A brilliant book, an extraordinary mix of fiction and fact so real it will make your skin crawl. The sights, sounds, grit and desperation of postwar London hang over every step into the poisonous mysteries of the fog. Close the windows, pull up the duvet and keep the light on.
Dominick Donald is an exceptional writer. His depiction of post-war London is beautifully detailed, as are his descriptions of the lethal fogs that left the city gasping for breath. On top of that he has peopled his nail-biting story with a rich variety of characters, many of them coppers, who might easily have stepped out of a Dickens novel. Gripping to the last page, it's a mystery unlike any other I've read.
An outstanding debut . . . Donald combines historical events and fictional characters to superb effect, in a novel that deserves to win prizes.
The combination of thriller plot with pervasive moral uncertainty reminded me at times of le Carre. Historically fascinating, too. All in all, this is one of the finest debuts I've read for a while.
Remarkably accomplished . . . the most appealing, original protagonist I've read for some time . . . Donald's depiction of the city's thickening gloom is splendidly evocative . . . A very impressive debut'
Atmospheric and intriguing
This subtly woven mixture of fiction and fact, which partly draws on the notorious case of 10 Rillington Place and the serial killer Reg Christie, casts a magical spell, and even includes a moving love story. It is a stunning debut from a former academic, security expert and journalist. You can smell the fog and feel the breath being sucked out of your body as you struggle to understand what is happening in the darkness
Dominick Donald sustains the tension beautifully over the course of this long book, depicting his smoggy setting so well that your eyes sting while your pulse races.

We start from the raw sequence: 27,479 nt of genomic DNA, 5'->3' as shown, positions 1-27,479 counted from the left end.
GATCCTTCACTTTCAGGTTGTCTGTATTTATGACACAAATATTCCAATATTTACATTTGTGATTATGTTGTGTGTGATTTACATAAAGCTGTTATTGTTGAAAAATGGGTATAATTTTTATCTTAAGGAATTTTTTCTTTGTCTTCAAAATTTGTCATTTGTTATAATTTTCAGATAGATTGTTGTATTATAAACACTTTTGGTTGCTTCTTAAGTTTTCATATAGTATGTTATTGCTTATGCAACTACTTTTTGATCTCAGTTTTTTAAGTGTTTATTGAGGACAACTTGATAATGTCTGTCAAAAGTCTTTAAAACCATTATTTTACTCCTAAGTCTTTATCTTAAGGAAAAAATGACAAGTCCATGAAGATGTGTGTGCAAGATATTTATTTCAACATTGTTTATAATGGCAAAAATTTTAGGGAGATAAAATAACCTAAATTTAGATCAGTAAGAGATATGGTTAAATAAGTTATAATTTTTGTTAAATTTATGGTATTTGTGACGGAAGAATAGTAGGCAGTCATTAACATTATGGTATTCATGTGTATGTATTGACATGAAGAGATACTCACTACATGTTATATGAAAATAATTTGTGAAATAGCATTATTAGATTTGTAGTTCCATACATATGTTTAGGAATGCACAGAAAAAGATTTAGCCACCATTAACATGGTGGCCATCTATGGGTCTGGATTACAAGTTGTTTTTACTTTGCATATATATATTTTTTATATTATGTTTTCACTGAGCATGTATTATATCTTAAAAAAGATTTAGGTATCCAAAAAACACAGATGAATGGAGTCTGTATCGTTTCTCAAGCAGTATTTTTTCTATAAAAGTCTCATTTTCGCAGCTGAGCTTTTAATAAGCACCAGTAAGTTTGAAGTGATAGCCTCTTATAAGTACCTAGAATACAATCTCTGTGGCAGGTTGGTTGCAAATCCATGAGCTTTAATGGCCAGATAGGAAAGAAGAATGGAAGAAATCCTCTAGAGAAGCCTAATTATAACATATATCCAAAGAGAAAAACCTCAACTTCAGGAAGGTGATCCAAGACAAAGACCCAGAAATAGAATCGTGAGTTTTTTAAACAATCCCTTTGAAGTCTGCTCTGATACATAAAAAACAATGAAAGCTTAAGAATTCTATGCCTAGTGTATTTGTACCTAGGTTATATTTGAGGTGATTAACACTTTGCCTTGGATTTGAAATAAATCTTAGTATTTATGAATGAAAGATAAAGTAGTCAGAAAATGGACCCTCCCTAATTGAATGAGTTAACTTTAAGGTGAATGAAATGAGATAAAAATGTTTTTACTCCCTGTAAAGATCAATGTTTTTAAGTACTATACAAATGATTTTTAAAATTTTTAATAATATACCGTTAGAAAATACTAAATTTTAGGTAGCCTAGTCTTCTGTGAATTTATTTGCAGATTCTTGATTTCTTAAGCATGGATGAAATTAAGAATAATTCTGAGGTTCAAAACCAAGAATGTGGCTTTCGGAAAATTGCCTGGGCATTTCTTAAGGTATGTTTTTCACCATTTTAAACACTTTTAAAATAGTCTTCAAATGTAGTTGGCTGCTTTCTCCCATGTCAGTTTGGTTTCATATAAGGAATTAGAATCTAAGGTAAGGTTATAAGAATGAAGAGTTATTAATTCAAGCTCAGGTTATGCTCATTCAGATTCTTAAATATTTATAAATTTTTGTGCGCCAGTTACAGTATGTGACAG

Dominick Donald's portrayal of the difficulties and dangers faced by Londoners is superb . . . Breathe is a hugely impressive debut.
This debut will keep you absorbed for nights on end . . . Dominick Donald combines tangy depiction of ration-era London with a strong historical context, featuring among many vividly realised scenes, a chase through the Underground that will haunt your commute for weeks.
Dominick Donald's novel is a remarkably convincing re-creation of a London that, although well within living memory, has vanished forever. Rich in detail and dialogue that successfully resurrect the period, it's a thriller that holds the reader's attention
Dominick Donald creates a splendidly honest, but wily and perceptive hero in the burly Korean War veteran Dick Bourton, and a resourceful heroine to match him... Donald writes his most thrilling passages in staccato lists of impressions that the narrator Martin Ellis makes rat-a-tat on the ear . . . Compulsive listening
What makes Donald's story so compelling is the combination of historical events and fictional characters to superb effect in a thriller plot with an aura of pervasive moral uncertainty . . . Breathe is an outstanding debut - one of the finest I've read in a long while.
Will have you groping through the Great Smog of 1952 in search of a murderer